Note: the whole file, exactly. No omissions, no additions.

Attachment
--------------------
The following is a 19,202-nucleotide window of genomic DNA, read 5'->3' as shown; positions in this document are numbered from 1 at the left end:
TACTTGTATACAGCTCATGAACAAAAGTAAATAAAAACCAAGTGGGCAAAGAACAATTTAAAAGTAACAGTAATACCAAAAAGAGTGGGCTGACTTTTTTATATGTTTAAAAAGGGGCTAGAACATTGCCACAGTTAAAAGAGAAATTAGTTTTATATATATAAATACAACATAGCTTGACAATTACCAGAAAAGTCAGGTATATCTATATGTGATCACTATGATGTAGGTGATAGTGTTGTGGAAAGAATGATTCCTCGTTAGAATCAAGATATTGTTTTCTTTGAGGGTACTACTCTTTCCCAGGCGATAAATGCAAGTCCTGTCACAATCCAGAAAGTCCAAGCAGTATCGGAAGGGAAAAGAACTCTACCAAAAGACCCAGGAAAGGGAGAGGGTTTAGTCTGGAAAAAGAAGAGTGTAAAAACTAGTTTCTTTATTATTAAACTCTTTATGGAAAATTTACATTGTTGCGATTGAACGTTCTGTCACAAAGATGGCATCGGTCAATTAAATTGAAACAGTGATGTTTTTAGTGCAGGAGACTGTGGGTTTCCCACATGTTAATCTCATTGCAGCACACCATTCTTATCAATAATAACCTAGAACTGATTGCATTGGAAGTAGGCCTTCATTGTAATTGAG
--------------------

The following is a 19,202-nucleotide window of genomic DNA, read 5'->3' as shown; positions in this document are numbered from 1 at the left end:
TACTTGTATACAGCTCATGAACAAAAGTAAATAAAAACCAAGTGGGCAAAGAACAATTTAAAAGTAACAGTAATACCAAAAAGAGTGGGCTGACTTTTTTATATGTTTAAAAAGGGGCTAGAACATTGCCACAGTTAAAAGAGAAATTAGTTTTATATATATAAATACAACATAGCTTGACAATTACCAGAAAAGTCAGGTATATCTATATGTGATCACTATGATGTAGGTGATAGTGTTGTGGAAAGAATGATTCCTCGTTAGAATCAAGATATTGTTTTCTTTGAGGGTACTACTCTTTCCCAGGCGATAAATGCAAGTCCTGTCACAATCCAGAAAGTCCAAGCAGTATCGGAAGGGAAAAGAACTCTACCAAAAGACCCAGGAAAGGGAGAGGGTTTAGTCTGGAAAAAGAAGAGTGTAAAAACTAGTTTCTTTATTATTAAACTCTTTATGGAAAATTTACATTGTTGCGATTGAACGTTCTGTCACAAAGATGGCATCGGTCAATTAAATTGAAACAGTGATGTTTTTAGTGCAGGAGACTGTGGGTTTCCCACATGTTAATCTCATTGCAGCACACCATTCTTATCAATAATAACCTAGAACTGATTGCATTGGAAGTAGGCCTTCATTGTAATTGAG